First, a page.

Thank you for your response to our review comments. As with your original submission, this update is well-written and clear, providing an interesting analysis of projected trends in normalized precipitation/meteorological drought for Poland. This update addresses many of the original comments; however, there are a few remaining issues which I would like to see addressed before final publication. I therefore recommend a minor revision.
Addressing the original major comments:
1. The new title is much clearer and more accurate. I appreciate this change. It is ok to refer to the SPI as a meteorological drought index in the text, I simply wanted to clarify that you are not specifically measuring drought. This now comes through clearly in the paper.
2. I remain uncomfortable with the description regarding the effect of bias correction on SPI1 in the Results. You do a very good job in the Discussion section of explaining that the effect on SPI trends decreases from choice of GCM >> choice of RCM >> bias correction. But, the Results section still describes bias correction as playing a significant role, particularly in the last 2 paragraphs of page 48. For instance, line 17 states that the number of grid cells with statistically significant trends “… strongly depends on the month, climate model, and also on whether or not bias correction has been applied”.
Including a test of Pearson correlation (Page 52) is interesting, but this test uses Ho: r = 0, Ha: r ≠ 0. When this test is statistically significant (p < 0.05), it means that it is highly unlikely there is no relationship between raw SPI and bias-corrected SPI. You are not testing whether the time series are the same, but rather if they have any similarities. With 128 years of data (1971-2099, depending on accumulation period), the Pearson correlation need to produce p < 0.05 is only 0.173.
It is ok to include this p-value test, but you should not lose sight of the extremely high correlation >0.9 for most models (Table 3) and nearly identical spatial patterns among model pairs (Fig. 8 to 9). Also, there doesn’t appear to be any consistent change (increasing vs. decreasing) due to bias correction among the models in Fig. 10. This is why I am concerned with the statement on Page 38, Lines 22-24 that “the use of bias correction slightly decreases the area with statistically significant trends in summer months (June, July and August) and slightly increases in the other months.” This could be confirmed with a paired t-test, but the models in Fig. 10 appear to be randomly distributed around 0, except for February, when they all show positive differences.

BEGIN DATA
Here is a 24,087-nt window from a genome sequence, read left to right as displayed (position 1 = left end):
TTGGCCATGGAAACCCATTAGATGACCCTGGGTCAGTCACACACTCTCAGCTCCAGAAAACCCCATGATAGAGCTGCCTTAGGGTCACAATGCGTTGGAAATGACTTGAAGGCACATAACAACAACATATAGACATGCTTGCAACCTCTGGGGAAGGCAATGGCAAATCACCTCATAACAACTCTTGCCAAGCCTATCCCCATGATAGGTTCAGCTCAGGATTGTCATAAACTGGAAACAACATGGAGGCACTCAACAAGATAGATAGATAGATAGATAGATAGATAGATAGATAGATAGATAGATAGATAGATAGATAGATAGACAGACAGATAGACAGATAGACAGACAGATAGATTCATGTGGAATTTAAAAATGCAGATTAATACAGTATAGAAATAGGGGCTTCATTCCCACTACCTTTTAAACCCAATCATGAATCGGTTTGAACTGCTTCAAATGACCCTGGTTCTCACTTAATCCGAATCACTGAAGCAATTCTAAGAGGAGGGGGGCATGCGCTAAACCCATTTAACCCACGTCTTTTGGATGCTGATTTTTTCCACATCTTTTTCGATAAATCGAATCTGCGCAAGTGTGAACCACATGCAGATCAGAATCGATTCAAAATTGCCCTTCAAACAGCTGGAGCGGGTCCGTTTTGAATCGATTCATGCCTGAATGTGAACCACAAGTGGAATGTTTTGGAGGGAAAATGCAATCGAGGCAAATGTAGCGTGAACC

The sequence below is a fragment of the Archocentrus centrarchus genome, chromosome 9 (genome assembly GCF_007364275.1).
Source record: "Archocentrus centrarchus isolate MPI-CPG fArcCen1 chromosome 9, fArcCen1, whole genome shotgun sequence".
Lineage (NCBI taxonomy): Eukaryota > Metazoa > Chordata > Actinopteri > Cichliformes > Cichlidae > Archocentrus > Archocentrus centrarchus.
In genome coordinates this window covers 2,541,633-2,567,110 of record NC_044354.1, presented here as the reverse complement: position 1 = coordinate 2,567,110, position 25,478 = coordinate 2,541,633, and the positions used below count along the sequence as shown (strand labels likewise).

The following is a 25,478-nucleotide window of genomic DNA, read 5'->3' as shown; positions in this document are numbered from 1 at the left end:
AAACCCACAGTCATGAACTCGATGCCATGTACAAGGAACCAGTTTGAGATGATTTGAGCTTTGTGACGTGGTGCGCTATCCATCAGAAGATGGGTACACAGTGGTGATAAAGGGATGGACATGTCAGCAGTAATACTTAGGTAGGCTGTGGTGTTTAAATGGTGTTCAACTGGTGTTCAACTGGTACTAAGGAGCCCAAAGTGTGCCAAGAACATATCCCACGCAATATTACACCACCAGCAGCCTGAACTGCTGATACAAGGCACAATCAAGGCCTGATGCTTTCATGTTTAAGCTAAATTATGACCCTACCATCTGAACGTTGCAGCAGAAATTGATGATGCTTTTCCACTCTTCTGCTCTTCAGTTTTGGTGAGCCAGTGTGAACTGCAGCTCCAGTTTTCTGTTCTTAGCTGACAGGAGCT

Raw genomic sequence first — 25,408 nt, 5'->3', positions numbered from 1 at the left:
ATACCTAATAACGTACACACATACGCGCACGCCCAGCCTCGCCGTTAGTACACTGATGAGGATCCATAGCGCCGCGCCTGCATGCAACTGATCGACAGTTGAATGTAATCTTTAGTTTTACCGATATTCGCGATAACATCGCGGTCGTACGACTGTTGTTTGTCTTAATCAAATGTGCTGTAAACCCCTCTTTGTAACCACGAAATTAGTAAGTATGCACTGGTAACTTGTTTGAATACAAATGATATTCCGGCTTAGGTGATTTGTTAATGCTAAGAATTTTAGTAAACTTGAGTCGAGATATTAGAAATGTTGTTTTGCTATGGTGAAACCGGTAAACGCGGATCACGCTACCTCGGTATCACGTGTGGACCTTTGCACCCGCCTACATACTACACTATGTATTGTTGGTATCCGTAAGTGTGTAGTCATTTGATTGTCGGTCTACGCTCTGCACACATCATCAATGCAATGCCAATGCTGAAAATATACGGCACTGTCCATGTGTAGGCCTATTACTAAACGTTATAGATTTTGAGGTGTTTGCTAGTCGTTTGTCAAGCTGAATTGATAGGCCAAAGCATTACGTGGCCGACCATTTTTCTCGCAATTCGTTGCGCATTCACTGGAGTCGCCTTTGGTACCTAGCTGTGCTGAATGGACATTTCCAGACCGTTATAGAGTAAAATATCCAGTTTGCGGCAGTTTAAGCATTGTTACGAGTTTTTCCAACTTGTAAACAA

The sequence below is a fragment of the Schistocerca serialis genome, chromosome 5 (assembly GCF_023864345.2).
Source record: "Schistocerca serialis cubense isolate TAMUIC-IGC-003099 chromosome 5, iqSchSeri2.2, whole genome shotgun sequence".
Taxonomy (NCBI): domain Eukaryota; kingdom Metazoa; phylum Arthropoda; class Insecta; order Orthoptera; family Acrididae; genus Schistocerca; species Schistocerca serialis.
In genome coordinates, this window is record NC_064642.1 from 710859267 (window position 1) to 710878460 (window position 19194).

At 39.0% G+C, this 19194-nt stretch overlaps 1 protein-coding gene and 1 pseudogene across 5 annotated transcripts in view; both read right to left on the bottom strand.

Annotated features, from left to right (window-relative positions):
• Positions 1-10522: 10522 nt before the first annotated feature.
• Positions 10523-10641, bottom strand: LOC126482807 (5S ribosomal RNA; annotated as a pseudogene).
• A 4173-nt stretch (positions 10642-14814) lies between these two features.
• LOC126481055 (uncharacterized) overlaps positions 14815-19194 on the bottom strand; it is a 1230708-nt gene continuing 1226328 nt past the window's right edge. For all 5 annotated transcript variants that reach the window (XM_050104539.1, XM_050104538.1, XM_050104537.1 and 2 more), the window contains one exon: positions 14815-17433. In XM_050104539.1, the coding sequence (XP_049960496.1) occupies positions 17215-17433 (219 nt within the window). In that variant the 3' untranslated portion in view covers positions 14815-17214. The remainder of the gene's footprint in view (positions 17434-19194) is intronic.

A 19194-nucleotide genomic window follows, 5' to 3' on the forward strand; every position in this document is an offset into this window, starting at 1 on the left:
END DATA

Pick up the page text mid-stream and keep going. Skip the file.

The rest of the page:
The effect of bias correction is an interesting topic, which is appropriate to highlight in this paper. But, given the analysis and the fact that this is only a minor portion of this paper, I recommend softening the language in the Results section and instead including a sentence or two in the Conclusions that recommends further study of this effect in the future.
I have only 2 additional minor comments that should be addressed in a revision:
1. The Methods section introduces the principles behind the modified Mann-Kendall test for serially correlated data. Based on your text, I assume you use the standard Mann-Kendall approach for SPI1, 3, 6, and the modified Mann-Kendall for SPI12 and 24. But, in the Results and Discussion it appears that you use the modified Mann-Kendall for all variables. Please add a short sentence in the Methods clarifying exactly which test you used for which time series/variables (SPI1-24).
2. The data in Table 1a. and Figure 10 do not match. Based on their descriptions, I believe they should. It appears that Figure 10 is actually plotting (corr - raw) divided by approximately 11.7. Using the high and low values in February as an example, Bias – Raw for KNMI-ECHAM and SMH-BCM are 427 – 240=187 and 38-10=28, respectively. These instead appear in Fig 10 as approximately 16 and 3. If you instead calculate relative difference by dividing this by Raw area, as described in the Figure 10 caption, the numbers change to 77.9% and 280%. This changes the relative order, making the previous highest peak the smallest value and vice versa. Please check this figure/Table 1a.